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39
NonUniform Random Variate Generation
, 1986
"... This is a survey of the main methods in nonuniform random variate generation, and highlights recent research on the subject. Classical paradigms such as inversion, rejection, guide tables, and transformations are reviewed. We provide information on the expected time complexity of various algorith ..."
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Cited by 1009 (25 self)
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This is a survey of the main methods in nonuniform random variate generation, and highlights recent research on the subject. Classical paradigms such as inversion, rejection, guide tables, and transformations are reviewed. We provide information on the expected time complexity of various algorithms, before addressing modern topics such as indirectly specified distributions, random processes, and Markov chain methods.
HighOrder Collocation Methods for Differential Equations with Random Inputs
 SIAM Journal on Scientific Computing
"... Abstract. Recently there has been a growing interest in designing efficient methods for the solution of ordinary/partial differential equations with random inputs. To this end, stochastic Galerkin methods appear to be superior to other nonsampling methods and, in many cases, to several sampling met ..."
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Cited by 180 (9 self)
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Abstract. Recently there has been a growing interest in designing efficient methods for the solution of ordinary/partial differential equations with random inputs. To this end, stochastic Galerkin methods appear to be superior to other nonsampling methods and, in many cases, to several sampling methods. However, when the governing equations take complicated forms, numerical implementations of stochastic Galerkin methods can become nontrivial and care is needed to design robust and efficient solvers for the resulting equations. On the other hand, the traditional sampling methods, e.g., Monte Carlo methods, are straightforward to implement, but they do not offer convergence as fast as stochastic Galerkin methods. In this paper, a highorder stochastic collocation approach is proposed. Similar to stochastic Galerkin methods, the collocation methods take advantage of an assumption of smoothness of the solution in random space to achieve fast convergence. However, the numerical implementation of stochastic collocation is trivial, as it requires only repetitive runs of an existing deterministic solver, similar to Monte Carlo methods. The computational cost of the collocation methods depends on the choice of the collocation points, and we present several feasible constructions. One particular choice, based on sparse grids, depends weakly on the dimensionality of the random space and is more suitable for highly accurate computations of practical applications with large dimensional random inputs. Numerical examples are presented to demonstrate the accuracy and efficiency of the stochastic collocation methods. Key words. collocation methods, stochastic inputs, differential equations, uncertainty quantification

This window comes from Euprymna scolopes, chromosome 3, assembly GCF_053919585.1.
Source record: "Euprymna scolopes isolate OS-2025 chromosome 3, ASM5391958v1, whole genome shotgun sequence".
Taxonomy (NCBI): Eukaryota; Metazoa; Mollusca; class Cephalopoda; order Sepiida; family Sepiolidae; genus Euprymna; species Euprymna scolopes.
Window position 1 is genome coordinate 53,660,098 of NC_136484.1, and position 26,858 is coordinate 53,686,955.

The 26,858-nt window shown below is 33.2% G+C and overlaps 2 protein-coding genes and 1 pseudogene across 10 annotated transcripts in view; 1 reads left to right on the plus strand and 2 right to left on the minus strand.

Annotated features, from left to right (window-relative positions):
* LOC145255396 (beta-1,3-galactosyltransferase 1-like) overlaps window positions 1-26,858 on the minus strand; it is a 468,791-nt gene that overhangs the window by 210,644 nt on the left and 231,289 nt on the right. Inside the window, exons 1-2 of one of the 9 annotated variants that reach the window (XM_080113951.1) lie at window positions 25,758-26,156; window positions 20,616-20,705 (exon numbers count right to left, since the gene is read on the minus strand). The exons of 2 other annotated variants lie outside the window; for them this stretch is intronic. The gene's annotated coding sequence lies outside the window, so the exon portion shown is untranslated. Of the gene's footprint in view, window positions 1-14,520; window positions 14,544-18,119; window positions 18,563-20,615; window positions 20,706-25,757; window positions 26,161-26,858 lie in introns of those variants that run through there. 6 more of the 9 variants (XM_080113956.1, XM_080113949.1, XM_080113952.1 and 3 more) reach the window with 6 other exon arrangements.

Recent Advances In Randomized QuasiMonte Carlo Methods
"... We survey some of the recent developments on quasiMonte Carlo (QMC) methods, which, in their basic form, are a deterministic counterpart to the Monte Carlo (MC) method. Our main focus is the applicability of these methods to practical problems that involve the estimation of a highdimensional inte ..."
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Cited by 78 (15 self)
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We survey some of the recent developments on quasiMonte Carlo (QMC) methods, which, in their basic form, are a deterministic counterpart to the Monte Carlo (MC) method. Our main focus is the applicability of these methods to practical problems that involve the estimation of a highdimensional integral. We review several QMC constructions and dierent randomizations that have been proposed to provide unbiased estimators and for error estimation. Randomizing QMC methods allows us to view them as variance reduction techniques. New and old results on this topic are used to explain how these methods can improve over the MC method in practice. We also discuss how this methodology can be coupled with clever transformations of the integrand in order to reduce the variance further. Additional topics included in this survey are the description of gures of merit used to measure the quality of the constructions underlying these methods, and other related techniques for multidimensional integration.